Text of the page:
Ever feel like your heart is racing? Or like it just skipped a beat? Sometimes these can be signs of a heart rhythm disorder (arrhythmia). Here are some warning signs to look for in your own heartbeat.
A heart rhythm disorder, also called an arrhythmia (or dysrhythmia), occurs when an abnormal heart function causes the heart to beat faster or slower than usual, skip a beat, or beat irregularly. How problematic can arrhythmia can be to a patient depends on the type of abnormality itself.
Heart disease is the leading cause of death for both men and women, according to the Centers for Disease Control and Prevention (CDC).Here are the top four lifestyle changes suggested to help prevent a heart attack in women and men:
Although it is now common knowledge, it should be reiterated that smoking is very harmful. Not only does it increase your chance of developing lung cancer, but it will also cause serious damage to your heart. When you smoke a cigarette, you inhale carbon monoxide instead of oxygen. Thus, you are preventing your heart from getting the one thing it needs to function properly. According to the CDC, about 20% of all deaths from heart disease in the U.S. are directly related to cigarette smoking.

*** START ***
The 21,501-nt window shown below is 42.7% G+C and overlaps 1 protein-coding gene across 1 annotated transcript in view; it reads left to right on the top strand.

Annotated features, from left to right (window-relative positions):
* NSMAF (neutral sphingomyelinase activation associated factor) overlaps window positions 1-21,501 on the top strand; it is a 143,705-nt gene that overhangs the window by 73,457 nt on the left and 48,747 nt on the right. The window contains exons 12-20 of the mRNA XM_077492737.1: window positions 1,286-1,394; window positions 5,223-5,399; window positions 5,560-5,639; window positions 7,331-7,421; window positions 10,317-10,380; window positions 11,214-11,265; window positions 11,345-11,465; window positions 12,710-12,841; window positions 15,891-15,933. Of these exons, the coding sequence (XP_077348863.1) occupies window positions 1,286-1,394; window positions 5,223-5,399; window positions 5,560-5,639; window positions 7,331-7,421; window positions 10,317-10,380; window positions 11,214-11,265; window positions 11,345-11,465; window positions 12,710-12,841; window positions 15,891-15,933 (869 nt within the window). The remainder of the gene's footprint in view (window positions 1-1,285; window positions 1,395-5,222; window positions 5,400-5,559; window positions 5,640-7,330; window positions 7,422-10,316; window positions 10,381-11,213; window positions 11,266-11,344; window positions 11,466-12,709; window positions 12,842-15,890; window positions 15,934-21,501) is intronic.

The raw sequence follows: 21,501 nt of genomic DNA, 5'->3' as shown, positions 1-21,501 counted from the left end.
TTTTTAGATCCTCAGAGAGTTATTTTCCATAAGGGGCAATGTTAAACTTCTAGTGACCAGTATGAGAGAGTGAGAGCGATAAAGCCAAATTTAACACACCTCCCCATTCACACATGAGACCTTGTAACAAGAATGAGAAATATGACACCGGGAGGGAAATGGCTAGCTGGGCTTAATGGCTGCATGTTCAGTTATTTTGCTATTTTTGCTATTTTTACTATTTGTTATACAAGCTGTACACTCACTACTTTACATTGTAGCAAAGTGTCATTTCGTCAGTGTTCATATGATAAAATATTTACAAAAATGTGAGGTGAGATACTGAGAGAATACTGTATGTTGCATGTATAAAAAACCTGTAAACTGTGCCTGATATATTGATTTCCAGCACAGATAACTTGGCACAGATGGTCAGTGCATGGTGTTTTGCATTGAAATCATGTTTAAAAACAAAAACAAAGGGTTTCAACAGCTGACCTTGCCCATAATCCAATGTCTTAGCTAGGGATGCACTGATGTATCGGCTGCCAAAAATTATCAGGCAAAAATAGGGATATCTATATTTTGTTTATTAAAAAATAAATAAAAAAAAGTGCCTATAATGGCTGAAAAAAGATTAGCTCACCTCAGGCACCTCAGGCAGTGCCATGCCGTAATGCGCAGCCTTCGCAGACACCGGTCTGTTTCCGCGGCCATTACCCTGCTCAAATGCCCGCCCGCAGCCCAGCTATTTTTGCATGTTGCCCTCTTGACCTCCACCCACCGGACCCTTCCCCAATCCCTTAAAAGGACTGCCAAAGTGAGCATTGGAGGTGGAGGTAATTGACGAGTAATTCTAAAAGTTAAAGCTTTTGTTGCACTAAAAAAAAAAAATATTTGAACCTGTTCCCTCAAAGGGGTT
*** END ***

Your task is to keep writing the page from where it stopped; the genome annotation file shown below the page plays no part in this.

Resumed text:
Ever since November 2009, one piece of legislation has dominated almost every conversation about healthcare in America: the Patient Protection and Affordable Care Act, also known as Obamacare. As members of the medical community, however, it is crucial that we understand not only the basics of the new law, but also what the new law means for nurses and others in healthcare support occupations.
Signed into law on March 23, 2010, Obamacare represents the largest change in the U.S. healthcare system since the passage of Medicare and Medicaid in 1965. Here are some Obamacare facts that you need to know:
For many, a two-year Associate degree program offers advantages over a traditional four-year program. Choosing the right college is vital to help avoid the debt (and difficulties repaying it) that so many students experience. With a national student debt topping $1 trillion dollars, more students are now considering an Associate degree to save money and avoid large student loans.
Here are some benefits of earning a two-year degree:
1. Eliminates unnecessary classes
A two-year program can eliminate coursework that is unrelated to the degree the student hopes to earn.
2. Focuses on job skills
Nobody likes shots, but we all have to get them. It’s not uncommon to be afraid of shots either. Here are some tips to help you or someone you know conquer the fear of the needle.
What to do on the day of the shot
Keep a positive attitude.Thinking about the needle will only stress you out. Instead, try reminding yourself about the long-term health benefits that greatly outweigh the momentary discomfort of the shot.
Tell your doctor if you’re anxious.Letting your doctor know about any fear or anxiety you might have will allow him or her to walk you through the process. The doctor can help keep you relaxed and put things in perspective.